Lescroart is pronounced “Less-Kwah,” the opposite, he notes, of “More-Kwah.”

MY: What would it be?

JL: My mother’s maiden name was Gregory, and I would probably just use John Gregory which, by the way, would put me next to John Grisham on the shelves in bookstores.

MY: That’s a good place to be.

JL: It is.

MY: You’ve had about 10 different jobs, all in different fields.  How has this informed your writing?

JL: I think it gives me a big palette with which to work.  I’m familiar with blue collar and white collar jobs, and that kind of thing is helpful when you are dealing with large slabs of humanity, as I tend to do in my books.

MY: You broke through with “The 13th Juror” at the age of 45.  How common is it for a writer to have his first success at that age?

JL: “The 13th Juror” was my 7th book, and I’d say breaking through like that at 45 is uncommon.  But then, any success story in literature is rare.

MY:  What was it about “The 13th Juror” that made it a breakthrough?

JL: Timing and fortune play a role in people’s lives. Something has to elevate your book to become more visible.  “The 13th Juror” addressed battered-woman syndrome, and it came out in paperback about the same time the OJ Simpson trial began.  This syndrome was on everyone’s lips.  Suddenly my book had visibility; I probably did 140 radio interviews.  People were buying it in big numbers, and it changed my life.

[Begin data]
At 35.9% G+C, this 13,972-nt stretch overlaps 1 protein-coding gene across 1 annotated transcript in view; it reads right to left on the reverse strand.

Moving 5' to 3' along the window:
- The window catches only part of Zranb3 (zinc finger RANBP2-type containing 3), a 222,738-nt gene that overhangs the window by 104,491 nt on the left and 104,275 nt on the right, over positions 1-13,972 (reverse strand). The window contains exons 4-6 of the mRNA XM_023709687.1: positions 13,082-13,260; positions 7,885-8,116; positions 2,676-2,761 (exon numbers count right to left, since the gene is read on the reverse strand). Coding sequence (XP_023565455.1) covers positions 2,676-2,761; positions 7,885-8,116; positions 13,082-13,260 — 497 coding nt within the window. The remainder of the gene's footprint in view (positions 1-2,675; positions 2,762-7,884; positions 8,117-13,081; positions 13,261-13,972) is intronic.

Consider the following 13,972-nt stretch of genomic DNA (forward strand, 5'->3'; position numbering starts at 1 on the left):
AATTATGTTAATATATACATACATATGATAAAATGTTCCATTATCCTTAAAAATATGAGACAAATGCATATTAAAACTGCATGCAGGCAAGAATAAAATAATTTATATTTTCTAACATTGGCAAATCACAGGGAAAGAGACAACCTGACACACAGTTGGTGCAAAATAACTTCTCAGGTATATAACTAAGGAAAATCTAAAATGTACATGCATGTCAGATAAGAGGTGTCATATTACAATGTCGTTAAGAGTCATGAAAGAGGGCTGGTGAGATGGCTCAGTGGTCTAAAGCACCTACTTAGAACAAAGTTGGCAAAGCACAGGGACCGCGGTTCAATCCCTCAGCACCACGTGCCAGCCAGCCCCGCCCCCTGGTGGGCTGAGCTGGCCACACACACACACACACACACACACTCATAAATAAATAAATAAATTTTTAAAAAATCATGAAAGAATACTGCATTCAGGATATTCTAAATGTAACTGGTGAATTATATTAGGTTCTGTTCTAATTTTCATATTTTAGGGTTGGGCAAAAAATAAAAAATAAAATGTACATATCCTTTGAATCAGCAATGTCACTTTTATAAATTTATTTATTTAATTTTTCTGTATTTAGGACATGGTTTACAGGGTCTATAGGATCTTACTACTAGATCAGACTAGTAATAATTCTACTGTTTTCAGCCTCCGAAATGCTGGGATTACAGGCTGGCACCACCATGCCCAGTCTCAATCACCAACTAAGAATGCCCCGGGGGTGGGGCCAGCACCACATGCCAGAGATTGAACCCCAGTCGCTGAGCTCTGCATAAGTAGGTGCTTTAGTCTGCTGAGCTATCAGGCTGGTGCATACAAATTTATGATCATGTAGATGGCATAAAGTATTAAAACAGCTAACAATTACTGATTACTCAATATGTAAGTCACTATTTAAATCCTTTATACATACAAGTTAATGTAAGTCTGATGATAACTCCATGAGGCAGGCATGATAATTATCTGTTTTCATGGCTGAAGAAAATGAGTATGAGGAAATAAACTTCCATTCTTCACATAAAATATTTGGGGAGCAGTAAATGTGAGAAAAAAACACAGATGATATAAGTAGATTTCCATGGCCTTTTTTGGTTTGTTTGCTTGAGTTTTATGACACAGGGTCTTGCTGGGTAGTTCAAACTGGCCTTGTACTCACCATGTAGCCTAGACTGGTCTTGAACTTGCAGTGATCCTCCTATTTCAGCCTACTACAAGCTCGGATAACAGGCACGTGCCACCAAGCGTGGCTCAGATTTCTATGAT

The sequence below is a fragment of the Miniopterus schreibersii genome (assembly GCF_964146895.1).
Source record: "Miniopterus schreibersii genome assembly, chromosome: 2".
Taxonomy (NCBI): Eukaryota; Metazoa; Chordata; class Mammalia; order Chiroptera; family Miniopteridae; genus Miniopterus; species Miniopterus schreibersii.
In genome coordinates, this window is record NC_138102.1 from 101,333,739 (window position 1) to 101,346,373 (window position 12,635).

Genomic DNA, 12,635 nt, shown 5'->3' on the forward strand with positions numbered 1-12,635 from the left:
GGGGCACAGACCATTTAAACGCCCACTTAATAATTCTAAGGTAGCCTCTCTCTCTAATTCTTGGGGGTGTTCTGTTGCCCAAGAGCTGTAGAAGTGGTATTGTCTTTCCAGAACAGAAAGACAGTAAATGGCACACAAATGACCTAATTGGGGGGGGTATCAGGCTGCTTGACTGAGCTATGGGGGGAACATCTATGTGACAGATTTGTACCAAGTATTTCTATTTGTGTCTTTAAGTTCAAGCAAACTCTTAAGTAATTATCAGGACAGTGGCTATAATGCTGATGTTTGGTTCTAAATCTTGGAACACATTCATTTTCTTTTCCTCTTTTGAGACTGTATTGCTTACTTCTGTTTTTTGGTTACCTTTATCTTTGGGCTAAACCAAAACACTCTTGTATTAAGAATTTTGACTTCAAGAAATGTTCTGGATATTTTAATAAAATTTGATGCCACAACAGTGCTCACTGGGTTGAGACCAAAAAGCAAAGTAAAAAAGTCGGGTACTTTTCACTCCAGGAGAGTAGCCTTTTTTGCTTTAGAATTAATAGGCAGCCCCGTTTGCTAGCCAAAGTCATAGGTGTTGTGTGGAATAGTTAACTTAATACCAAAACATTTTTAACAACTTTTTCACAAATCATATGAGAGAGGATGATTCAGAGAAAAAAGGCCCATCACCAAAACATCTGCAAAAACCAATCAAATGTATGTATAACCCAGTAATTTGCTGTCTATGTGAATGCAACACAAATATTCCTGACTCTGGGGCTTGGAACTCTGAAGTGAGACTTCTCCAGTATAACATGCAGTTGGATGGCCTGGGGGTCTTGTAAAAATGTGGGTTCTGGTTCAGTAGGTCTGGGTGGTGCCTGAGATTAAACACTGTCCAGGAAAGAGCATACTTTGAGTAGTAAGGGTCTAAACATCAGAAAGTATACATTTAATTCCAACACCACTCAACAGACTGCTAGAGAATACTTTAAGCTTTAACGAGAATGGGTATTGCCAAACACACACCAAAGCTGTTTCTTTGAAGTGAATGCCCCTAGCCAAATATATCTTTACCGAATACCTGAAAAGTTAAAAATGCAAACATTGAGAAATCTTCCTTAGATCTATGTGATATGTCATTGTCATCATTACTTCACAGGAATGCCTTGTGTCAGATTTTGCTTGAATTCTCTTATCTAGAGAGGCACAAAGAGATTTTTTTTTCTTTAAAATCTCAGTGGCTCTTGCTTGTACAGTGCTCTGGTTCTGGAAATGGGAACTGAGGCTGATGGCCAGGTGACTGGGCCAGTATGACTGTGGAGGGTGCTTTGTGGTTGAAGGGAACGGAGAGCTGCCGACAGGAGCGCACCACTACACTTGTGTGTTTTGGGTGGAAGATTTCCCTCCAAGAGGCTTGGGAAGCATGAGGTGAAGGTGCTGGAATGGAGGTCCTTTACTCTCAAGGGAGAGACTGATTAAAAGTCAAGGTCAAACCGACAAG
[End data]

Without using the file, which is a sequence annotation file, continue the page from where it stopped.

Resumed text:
MY: Have you always tried to incorporate a topical social problem in your books?

JL: I think some of my books had that aspect to them.  I try to find a big theme, which I do in the Dismas Hardy books.  Also, I incorporated the courtroom scenes into my novels, and that was when the legal thriller was becoming a hot genre.  John Grisham and Scott Turow led the way.

MY: Most of your books address law, but all of your books are set in San Francisco.  Why is that such a prime setting for fiction?

JL: When I was majoring in English at UC Berkeley, I really enjoyed a tetralogy called “The Alexandria Quartet.” It was set in Alexandria, Egypt before World War II.  It was fascinating, and it gave me the idea that a city could function as a character.  And San Francisco is that way: it’s cosmopolitan on the one hand, and yet small enough that everyone knows everyone.  Even the weather, which is bizarre.  It can go from being beautiful and sunny to foggy and wintry in a day or within the same day.  You can create tremendous scenes.